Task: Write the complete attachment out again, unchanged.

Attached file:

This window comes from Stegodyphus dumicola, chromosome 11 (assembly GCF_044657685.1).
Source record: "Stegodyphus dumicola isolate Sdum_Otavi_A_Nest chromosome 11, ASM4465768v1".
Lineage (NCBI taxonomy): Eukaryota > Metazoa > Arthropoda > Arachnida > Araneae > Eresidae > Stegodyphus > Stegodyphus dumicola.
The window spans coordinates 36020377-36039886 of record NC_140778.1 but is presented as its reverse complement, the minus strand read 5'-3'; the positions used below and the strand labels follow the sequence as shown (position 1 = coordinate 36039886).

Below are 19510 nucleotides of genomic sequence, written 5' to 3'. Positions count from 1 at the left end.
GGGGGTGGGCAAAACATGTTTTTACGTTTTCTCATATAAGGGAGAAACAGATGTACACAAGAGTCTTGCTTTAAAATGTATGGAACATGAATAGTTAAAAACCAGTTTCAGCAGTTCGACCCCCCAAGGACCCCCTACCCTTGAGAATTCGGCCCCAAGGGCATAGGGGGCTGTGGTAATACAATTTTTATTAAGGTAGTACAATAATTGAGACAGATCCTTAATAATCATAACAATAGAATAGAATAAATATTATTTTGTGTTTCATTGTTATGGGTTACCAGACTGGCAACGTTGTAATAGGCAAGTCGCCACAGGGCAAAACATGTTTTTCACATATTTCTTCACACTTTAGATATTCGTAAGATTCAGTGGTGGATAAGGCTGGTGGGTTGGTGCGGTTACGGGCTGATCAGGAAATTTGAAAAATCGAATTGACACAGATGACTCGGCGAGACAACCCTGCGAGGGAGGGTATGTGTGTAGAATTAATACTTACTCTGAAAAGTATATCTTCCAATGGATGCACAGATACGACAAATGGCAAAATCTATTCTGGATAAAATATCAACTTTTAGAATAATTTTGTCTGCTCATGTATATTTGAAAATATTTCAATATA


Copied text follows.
This window comes from Stegodyphus dumicola, chromosome 11 (assembly GCF_044657685.1).
Source record: "Stegodyphus dumicola isolate Sdum_Otavi_A_Nest chromosome 11, ASM4465768v1".
Lineage (NCBI taxonomy): Eukaryota > Metazoa > Arthropoda > Arachnida > Araneae > Eresidae > Stegodyphus > Stegodyphus dumicola.
The window spans coordinates 36020377-36039886 of record NC_140778.1 but is presented as its reverse complement, the minus strand read 5'-3'; the positions used below and the strand labels follow the sequence as shown (position 1 = coordinate 36039886).

Below are 19510 nucleotides of genomic sequence, written 5' to 3'. Positions count from 1 at the left end.
GGGGGTGGGCAAAACATGTTTTTACGTTTTCTCATATAAGGGAGAAACAGATGTACACAAGAGTCTTGCTTTAAAATGTATGGAACATGAATAGTTAAAAACCAGTTTCAGCAGTTCGACCCCCCAAGGACCCCCTACCCTTGAGAATTCGGCCCCAAGGGCATAGGGGGCTGTGGTAATACAATTTTTATTAAGGTAGTACAATAATTGAGACAGATCCTTAATAATCATAACAATAGAATAGAATAAATATTATTTTGTGTTTCATTGTTATGGGTTACCAGACTGGCAACGTTGTAATAGGCAAGTCGCCACAGGGCAAAACATGTTTTTCACATATTTCTTCACACTTTAGATATTCGTAAGATTCAGTGGTGGATAAGGCTGGTGGGTTGGTGCGGTTACGGGCTGATCAGGAAATTTGAAAAATCGAATTGACACAGATGACTCGGCGAGACAACCCTGCGAGGGAGGGTATGTGTGTAGAATTAATACTTACTCTGAAAAGTATATCTTCCAATGGATGCACAGATACGACAAATGGCAAAATCTATTCTGGATAAAATATCAACTTTTAGAATAATTTTGTCTGCTCATGTATATTTGAAAATATTTCAATATA